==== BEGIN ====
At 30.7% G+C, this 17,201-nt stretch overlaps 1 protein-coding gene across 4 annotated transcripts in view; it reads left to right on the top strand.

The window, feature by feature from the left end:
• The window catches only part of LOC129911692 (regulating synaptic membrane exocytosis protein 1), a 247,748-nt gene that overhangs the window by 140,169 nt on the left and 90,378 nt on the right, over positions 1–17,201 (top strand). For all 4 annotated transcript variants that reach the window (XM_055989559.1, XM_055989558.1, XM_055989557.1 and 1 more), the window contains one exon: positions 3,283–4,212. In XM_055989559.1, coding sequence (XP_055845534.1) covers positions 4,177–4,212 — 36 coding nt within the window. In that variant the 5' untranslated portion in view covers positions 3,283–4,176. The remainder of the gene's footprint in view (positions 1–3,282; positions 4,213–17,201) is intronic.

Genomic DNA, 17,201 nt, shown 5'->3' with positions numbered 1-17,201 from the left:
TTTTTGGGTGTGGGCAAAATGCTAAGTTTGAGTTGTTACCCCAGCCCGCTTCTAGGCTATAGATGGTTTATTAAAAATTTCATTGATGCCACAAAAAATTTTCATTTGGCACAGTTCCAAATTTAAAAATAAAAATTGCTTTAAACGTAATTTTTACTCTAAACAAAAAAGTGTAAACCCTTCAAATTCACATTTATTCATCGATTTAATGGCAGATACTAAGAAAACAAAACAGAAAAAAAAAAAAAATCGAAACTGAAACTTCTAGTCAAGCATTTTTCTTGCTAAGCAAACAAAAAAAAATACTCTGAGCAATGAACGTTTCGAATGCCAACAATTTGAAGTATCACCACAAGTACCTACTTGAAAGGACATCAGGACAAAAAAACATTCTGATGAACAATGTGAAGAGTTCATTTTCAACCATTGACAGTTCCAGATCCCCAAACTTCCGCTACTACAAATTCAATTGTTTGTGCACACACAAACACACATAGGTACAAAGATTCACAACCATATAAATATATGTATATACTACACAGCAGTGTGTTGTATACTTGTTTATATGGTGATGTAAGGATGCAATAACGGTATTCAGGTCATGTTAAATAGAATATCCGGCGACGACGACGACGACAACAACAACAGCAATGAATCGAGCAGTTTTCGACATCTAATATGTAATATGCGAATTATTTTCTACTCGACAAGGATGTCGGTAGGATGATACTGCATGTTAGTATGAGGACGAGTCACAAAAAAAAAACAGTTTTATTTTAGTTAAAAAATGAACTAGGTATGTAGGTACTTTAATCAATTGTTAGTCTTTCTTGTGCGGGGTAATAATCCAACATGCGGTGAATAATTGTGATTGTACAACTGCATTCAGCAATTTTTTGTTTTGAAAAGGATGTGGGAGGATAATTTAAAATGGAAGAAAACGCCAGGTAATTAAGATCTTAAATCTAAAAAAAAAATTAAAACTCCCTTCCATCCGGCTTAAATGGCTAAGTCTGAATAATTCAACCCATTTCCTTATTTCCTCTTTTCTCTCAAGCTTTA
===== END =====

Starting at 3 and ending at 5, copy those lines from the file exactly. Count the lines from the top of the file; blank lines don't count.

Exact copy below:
• The window catches only part of LOC129911692 (regulating synaptic membrane exocytosis protein 1), a 247,748-nt gene that overhangs the window by 140,169 nt on the left and 90,378 nt on the right, over positions 1–17,201 (top strand). For all 4 annotated transcript variants that reach the window (XM_055989559.1, XM_055989558.1, XM_055989557.1 and 1 more), the window contains one exon: positions 3,283–4,212. In XM_055989559.1, coding sequence (XP_055845534.1) covers positions 4,177–4,212 — 36 coding nt within the window. In that variant the 5' untranslated portion in view covers positions 3,283–4,176. The remainder of the gene's footprint in view (positions 1–3,282; positions 4,213–17,201) is intronic.

Genomic DNA, 17,201 nt, shown 5'->3' with positions numbered 1-17,201 from the left:
TTTTTGGGTGTGGGCAAAATGCTAAGTTTGAGTTGTTACCCCAGCCCGCTTCTAGGCTATAGATGGTTTATTAAAAATTTCATTGATGCCACAAAAAATTTTCATTTGGCACAGTTCCAAATTTAAAAATAAAAATTGCTTTAAACGTAATTTTTACTCTAAACAAAAAAGTGTAAACCCTTCAAATTCACATTTATTCATCGATTTAATGGCAGATACTAAGAAAACAAAACAGAAAAAAAAAAAAAATCGAAACTGAAACTTCTAGTCAAGCATTTTTCTTGCTAAGCAAACAAAAAAAAATACTCTGAGCAATGAACGTTTCGAATGCCAACAATTTGAAGTATCACCACAAGTACCTACTTGAAAGGACATCAGGACAAAAAAACATTCTGATGAACAATGTGAAGAGTTCATTTTCAACCATTGACAGTTCCAGATCCCCAAACTTCCGCTACTACAAATTCAATTGTTTGTGCACACACAAACACACATAGGTACAAAGATTCACAACCATATAAATATATGTATATACTACACAGCAGTGTGTTGTATACTTGTTTATATGGTGATGTAAGGATGCAATAACGGTATTCAGGTCATGTTAAATAGAATATCCGGCGACGACGACGACGACAACAACAACAGCAATGAATCGAGCAGTTTTCGACATCTAATATGTAATATGCGAATTATTTTCTACTCGACAAGGATGTCGGTAGGATGATACTGCATGTTAGTATGAGGACGAGTCACAAAAAAAAAACAGTTTTATTTTAGTTAAAAAATGAACTAGGTATGTAGGTACTTTAATCAATTGTTAGTCTTTCTTGTGCGGGGTAATAATCCAACATGCGGTGAATAATTGTGATTGTACAACTGCATTCAGCAATTTTTTGTTTTGAAAAGGATGTGGGAGGATAATTTAAAATGGAAGAAAACGCCAGGTAATTAAGATCTTAAATCTAAAAAAAAAATTAAAACTCCCTTCCATCCGGCTTAAATGGCTAAGTCTGAATAATTCAACCCATTTCCTTATTTCCTCTTTTCTCTCAAGCTTTA